"We were plastic, these plastic . . . things--not even people," said Fabian, the former teen idol, groping to describe the attitude of many adults--and critics in particular--toward him and most other teen stars in the heyday of rock 'n' roll back in the '50s and early '60s.
"They laughed at us. They wouldn't take us seriously as artists. They didn't think we could sing or perform or anything. To them, we were this low form of life. You can't laugh that off. Everybody craves respect. If people are looking down on you, all the money in the world doesn't really make you feel any better about it."
Squinting with apparent displeasure, Fabian appeared to be sifting through unsettling memories. Suddenly smiling, he said: "Don't get me wrong. It wasn't all bad. For a teen-age boy, you can imagine what it was like having all those girls drooling over you. That was heaven. Sometimes I was on top of the world. Me, this dumb kid from South Philly, got to be a star. I couldn't believe it."
He was looking down at the table in the empty restaurant patio as he spoke, rhythmically tapping his wine glass with a fork. "Whaddaya know, I got rhythm," he joked. "See, I do have some musical talent."
Though he wasn't taken seriously in his peak years, singing songs like "I'm a Man," "Turn Me Loose" and "Tiger," Fabian has somehow managed to survive as an entertainer. After all these years, he still has enough clout to host and star in a rock 'n' roll revival show Friday at the Universal Amphitheatre, featuring the Platters, the Drifters, Lou Christie, Lesley Gore, the Shirelles and Bo Diddley.
"Most of the audience for these shows is between 30 and 55," he explained. "They're looking to recapture a feeling, something they felt when they were younger and listening to rock 'n' roll. They reminisce and get wild. They also come because they're curious, they want to see how we look after all these years. Are we fat, bald and wasted? I think I've held up OK."
That's an understatement. At 42, Fabian looks remarkably youthful. The only real clue to his age is his somewhat thinning hair in front.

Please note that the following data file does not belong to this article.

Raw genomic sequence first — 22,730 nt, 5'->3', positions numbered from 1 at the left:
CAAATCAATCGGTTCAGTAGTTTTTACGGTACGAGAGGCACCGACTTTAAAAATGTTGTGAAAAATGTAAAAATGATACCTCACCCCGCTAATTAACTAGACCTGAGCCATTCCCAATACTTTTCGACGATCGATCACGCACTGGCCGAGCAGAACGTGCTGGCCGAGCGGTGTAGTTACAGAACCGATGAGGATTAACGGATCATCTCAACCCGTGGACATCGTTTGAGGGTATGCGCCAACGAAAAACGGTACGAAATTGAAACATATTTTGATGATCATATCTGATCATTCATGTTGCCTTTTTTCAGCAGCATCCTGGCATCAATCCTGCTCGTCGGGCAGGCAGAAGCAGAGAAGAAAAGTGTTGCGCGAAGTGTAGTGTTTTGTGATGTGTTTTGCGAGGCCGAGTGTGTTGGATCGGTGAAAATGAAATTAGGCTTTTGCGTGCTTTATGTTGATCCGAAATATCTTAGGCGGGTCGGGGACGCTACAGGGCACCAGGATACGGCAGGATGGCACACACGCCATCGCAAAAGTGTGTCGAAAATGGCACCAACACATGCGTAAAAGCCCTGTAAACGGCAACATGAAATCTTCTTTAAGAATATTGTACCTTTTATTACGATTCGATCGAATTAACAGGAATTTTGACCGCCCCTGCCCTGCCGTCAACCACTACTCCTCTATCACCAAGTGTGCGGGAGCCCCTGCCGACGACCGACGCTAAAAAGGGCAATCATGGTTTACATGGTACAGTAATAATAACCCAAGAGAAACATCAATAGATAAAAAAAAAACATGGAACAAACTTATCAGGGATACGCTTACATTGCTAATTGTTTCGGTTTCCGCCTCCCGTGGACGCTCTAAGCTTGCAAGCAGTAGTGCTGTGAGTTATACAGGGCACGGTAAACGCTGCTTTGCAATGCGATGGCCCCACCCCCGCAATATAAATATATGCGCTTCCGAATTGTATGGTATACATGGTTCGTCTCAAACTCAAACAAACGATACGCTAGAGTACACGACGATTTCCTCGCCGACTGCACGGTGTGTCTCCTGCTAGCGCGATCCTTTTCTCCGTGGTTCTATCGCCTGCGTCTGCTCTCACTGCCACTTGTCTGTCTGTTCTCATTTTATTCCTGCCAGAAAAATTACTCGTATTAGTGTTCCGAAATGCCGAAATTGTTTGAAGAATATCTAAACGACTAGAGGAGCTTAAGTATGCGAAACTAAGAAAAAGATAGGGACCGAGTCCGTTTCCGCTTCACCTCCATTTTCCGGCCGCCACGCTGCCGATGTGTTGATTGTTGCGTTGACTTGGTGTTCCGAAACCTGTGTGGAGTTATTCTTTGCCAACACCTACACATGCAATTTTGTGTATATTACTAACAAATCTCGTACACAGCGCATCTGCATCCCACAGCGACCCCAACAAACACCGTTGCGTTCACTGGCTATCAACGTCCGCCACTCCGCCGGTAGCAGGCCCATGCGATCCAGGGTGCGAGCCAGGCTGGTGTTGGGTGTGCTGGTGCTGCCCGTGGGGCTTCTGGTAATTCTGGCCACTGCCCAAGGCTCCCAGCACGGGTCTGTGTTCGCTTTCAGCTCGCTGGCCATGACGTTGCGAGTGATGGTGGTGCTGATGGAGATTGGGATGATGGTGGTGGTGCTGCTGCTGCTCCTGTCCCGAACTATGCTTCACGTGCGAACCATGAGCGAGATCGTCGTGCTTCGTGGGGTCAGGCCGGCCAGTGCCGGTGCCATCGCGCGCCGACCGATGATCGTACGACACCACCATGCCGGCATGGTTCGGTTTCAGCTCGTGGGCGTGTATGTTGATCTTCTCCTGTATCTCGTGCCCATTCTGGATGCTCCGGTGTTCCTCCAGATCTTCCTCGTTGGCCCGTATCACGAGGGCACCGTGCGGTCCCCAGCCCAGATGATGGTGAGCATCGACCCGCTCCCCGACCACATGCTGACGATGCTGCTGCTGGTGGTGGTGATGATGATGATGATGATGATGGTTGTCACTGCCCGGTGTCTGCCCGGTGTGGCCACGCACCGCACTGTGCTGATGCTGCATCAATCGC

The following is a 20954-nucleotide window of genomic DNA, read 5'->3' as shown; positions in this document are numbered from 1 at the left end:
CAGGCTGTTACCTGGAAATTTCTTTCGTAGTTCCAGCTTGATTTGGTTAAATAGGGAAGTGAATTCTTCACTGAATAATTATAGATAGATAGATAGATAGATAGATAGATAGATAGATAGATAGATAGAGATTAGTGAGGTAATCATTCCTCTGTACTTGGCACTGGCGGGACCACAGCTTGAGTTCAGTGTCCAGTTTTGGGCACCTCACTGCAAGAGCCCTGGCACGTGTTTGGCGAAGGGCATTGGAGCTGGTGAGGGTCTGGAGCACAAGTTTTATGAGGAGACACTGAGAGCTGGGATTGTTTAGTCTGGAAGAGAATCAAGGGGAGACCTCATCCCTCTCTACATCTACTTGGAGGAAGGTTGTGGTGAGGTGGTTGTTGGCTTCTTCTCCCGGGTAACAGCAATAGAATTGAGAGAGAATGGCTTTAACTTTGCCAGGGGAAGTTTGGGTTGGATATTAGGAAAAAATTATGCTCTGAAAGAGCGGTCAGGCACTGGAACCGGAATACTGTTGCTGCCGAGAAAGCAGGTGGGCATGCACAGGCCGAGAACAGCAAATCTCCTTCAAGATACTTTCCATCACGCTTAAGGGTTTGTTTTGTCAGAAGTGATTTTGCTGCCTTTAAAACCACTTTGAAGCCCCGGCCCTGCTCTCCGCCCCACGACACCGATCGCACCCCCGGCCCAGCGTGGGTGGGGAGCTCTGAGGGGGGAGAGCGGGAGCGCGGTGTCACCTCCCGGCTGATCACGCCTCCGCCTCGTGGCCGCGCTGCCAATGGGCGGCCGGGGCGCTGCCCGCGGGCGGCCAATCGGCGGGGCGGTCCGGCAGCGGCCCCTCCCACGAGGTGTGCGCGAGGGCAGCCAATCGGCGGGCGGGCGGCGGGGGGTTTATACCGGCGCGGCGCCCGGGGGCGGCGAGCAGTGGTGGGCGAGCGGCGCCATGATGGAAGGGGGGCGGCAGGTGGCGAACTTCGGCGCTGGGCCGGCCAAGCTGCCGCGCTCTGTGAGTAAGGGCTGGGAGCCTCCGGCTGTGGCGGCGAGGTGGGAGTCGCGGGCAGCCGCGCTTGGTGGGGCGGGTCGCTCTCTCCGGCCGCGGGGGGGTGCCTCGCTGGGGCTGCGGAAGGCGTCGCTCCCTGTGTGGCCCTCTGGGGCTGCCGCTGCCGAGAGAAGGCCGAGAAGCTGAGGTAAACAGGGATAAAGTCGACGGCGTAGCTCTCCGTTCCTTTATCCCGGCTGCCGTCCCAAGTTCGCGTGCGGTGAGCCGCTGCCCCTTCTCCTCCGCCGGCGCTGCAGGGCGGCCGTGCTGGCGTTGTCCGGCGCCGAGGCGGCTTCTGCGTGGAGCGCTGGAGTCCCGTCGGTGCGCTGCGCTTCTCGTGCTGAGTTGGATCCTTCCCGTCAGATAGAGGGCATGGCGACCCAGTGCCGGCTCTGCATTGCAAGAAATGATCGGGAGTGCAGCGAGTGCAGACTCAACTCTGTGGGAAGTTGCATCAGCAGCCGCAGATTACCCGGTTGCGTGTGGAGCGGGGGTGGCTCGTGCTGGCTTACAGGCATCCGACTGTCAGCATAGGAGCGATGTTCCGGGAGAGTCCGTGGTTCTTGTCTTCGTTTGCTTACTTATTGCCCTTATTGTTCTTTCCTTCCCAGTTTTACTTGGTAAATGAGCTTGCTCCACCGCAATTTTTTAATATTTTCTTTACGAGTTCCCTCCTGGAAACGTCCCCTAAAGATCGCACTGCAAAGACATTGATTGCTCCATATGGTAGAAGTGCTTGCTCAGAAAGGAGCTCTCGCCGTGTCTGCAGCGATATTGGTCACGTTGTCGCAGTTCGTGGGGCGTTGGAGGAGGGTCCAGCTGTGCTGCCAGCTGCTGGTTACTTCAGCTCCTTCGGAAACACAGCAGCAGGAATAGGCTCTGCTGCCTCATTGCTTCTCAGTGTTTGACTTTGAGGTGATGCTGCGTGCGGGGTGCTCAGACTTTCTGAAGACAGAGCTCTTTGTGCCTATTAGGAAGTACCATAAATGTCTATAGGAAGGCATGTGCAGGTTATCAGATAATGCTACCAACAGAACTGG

Fabian is in the midst of his second comeback. His first retirement came in 1961, when he was a distraught and disillusioned 18-year-old. That layoff lasted 12 years, and his brief return was followed by a five-year hiatus that ended when he returned to the revival circuit in 1981.
Explaining why he quit that second time, Fabian said, "I wasn't very happy. In fact, I was depressed and miserable. I didn't like the people I was working with. I didn't like the show I was doing--my heart wasn't in it. I was doing it for the money, and it was good money. I was having some serious personal problems. I was divorced and I was trying to help my two kids, who are now 15 and 13 and doing fine, but they had problems then. They might have gone down the drain if I hadn't taken time off to be with them.
"So I was off the road between '77 and '81. I stayed away as long as I could. I got back into this because I was antsy and also because of the money. It's still very lucrative."
In the late '50s, during the infancy of rock 'n' roll, a good-looking, minimally talented young singer, marketed shrewdly and supplied with passable material, could become an overnight sensation. That's what happened to Fabian, the prototype of the manufactured star. At 15 in the late '50s, he was discovered in South Philadelphia by the manager of Frankie Avalon, another Philly teen idol. By his own admission, Fabian had no particular musical talent.
"This guy liked the way I looked and he liked my name (his surname is Forte)," Fabian explained. "He didn't chose me because I was a great singer.
"I was happy to go along with it. My family needed money. What else was I going to do? I was in a gang hanging out on the streets. I was probably going to be a nobody. It was a chance to amount to something. I figured I could learn to be a decent singer. I was constantly amazed. I never thought I'd get as far as I did."
Rock 'n' roll stardom led to an acting career that began when Fabian was 16 with "Hound Dog Man" (1959), directed by Don Siegel. Fabian's most notable films were "North to Alaska" (1960), featuring John Wayne, and the star-studded war epic "The Longest Day" (1962). Usually no more than an appealing presence on screen, Fabian did demonstrate considerable dramatic range in an early-'60s TV series, "Bus Stop," portraying a psychopath in an episode directed by Robert Altman.
In full bloom by then, his acting career tailed off as his singing career faded along with '50s-style rock 'n' roll. He's had a number of parts since, but none particularly memorable. His most significant role in many years was in his most recent film, "Get Crazy," a rock 'n' roll spoof starring Malcolm McDowell, released a year and a half ago.
"I'm always on the lookout for a good role," Fabian explained. "If one came along, I'd jump at it. But music is my bread and butter now."
At present, Fabian has no complaints. He not only stars in but promotes these rock 'n' roll revivals, which are especially popular in the Midwest and the South. This summer he'll be touring with Frankie Avalon and Bobby Rydell, both also former teen idols from Philadelphia.
"Things are great now," Fabian said. "I'm married again. My kids are happy. I'm making money. But I could be down again. I know that. I've been rich and gone broke before. This rock 'n' roll business is crazy--all of show business is crazy. You're up one minute and down the next. But I keep coming back to it. It keeps sucking me in. This business may be the death of me yet."